For example, the inheritance chain for the following example is Example < Parser < Interleaver < Tokenizer < Transformer. Which is to say that input processed by this grammar should be text and it will be tokenized and interleaved before being processed by the Example grammar.
grammar Example < Parser:


Rules make up the bulk of a grammar definition. The input stream is passed to a Rule named Main in the grammar and the Main rule must match each element in the input stream. The projection of the main rule is the output of the grammar.

Rules may be preceded by an optional override keyword. If a rule matches a rule defined on a super type then the rule will override the one defined on the supertype, changing its behavior.
Example = "foo" -> new Foo();
override Bar = "BAR" | super;


Patterns are everything found on the left hand side of a projection (->). Matching is made up of basic logical operators, basic quantifiers and several fundamental other patterns. The MetaSharp parser is a packrat parser that operates on a hierarchical object stream.
Name Syntax
Character 'x'
String "xyz"
Number 7 or 7.11 or 0xFF
Range "a".."z" or 0..100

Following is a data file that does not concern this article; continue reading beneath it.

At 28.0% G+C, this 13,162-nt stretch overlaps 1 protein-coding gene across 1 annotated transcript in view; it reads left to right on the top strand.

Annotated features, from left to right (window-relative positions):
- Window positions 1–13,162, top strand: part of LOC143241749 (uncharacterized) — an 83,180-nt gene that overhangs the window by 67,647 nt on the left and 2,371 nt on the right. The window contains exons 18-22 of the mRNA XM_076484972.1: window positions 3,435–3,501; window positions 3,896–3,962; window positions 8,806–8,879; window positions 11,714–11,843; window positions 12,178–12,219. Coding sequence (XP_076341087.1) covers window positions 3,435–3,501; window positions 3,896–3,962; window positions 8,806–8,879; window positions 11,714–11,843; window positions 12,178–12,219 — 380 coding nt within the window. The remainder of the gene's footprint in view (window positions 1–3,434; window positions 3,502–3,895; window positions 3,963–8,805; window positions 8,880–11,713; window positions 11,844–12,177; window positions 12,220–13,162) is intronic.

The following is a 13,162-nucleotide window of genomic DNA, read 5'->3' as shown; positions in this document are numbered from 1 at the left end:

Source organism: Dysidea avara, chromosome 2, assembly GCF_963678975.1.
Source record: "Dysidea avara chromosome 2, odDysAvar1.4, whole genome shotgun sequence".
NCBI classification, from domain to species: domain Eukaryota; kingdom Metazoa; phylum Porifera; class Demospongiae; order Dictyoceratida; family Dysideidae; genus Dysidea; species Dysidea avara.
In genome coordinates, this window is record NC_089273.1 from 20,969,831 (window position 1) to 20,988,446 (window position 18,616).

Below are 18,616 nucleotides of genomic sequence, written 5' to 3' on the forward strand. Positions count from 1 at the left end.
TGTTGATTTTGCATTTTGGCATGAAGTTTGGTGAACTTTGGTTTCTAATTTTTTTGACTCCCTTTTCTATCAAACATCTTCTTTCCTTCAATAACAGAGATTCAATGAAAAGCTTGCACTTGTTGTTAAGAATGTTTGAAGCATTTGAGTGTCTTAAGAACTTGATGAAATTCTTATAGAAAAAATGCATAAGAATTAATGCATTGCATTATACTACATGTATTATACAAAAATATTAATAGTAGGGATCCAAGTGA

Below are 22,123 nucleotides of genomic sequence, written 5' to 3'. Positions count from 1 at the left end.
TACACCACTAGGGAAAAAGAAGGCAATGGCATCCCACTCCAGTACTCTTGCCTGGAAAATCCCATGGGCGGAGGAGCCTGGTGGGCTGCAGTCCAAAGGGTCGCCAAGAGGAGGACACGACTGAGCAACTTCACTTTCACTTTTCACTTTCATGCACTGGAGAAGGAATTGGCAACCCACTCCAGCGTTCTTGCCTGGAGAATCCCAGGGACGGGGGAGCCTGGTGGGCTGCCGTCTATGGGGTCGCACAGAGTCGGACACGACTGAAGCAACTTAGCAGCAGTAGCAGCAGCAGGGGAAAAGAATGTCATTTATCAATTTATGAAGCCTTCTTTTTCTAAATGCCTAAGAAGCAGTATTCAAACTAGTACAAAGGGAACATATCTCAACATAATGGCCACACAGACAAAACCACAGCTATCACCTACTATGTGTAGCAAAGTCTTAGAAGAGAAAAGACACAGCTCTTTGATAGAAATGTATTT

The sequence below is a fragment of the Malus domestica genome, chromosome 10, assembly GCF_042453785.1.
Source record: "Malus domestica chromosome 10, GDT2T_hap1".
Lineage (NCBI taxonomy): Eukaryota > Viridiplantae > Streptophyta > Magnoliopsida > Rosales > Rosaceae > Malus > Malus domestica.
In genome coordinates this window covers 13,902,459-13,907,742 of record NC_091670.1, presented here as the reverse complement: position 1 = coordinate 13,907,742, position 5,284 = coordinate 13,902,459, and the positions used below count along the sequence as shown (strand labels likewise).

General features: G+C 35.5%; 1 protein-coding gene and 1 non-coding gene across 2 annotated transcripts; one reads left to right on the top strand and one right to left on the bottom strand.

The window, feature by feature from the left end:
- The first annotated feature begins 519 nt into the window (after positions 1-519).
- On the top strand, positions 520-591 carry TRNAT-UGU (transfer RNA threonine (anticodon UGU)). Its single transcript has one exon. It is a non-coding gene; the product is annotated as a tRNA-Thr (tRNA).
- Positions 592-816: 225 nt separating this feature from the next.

Null null
Bool true or false
Array [x y z]
Object x { y = z }
Any any
Default default
Fail fail
Super super
Reference X
Variable x:X
Call or Switch X(y)
  • The any keyword matches exactly one of anything in the stream, provided the stream has anything to read. Use this carefully with quantifiers.
  • The default pattern is also unique, it always matches, even on EOF, consumes nothing from the stream and projects an empty set by default. It is especially useful for the last pattern in an Or clause.
CharacterExample = 'x' 'y' 'z';

StringExample = "xyz";

ArrayExample = [x y z]
              | [x | y | z]
              | [x+]
              | [[x], [y], [z]];

ObjectExample = Foo { }
               | Foo { Name = n:Letter+ }
               | Foo { Name = ![ ], Children = c:[Child*] } -> Bar { Children = c };

Foo = X -> true | default-> false;

End = !any; // !any will only match on <EOF>. 

Logical Operators

Name Syntax
And x y z
Or x | y | z
Not !x
Group ( x ( y z ) )
Projection x -> y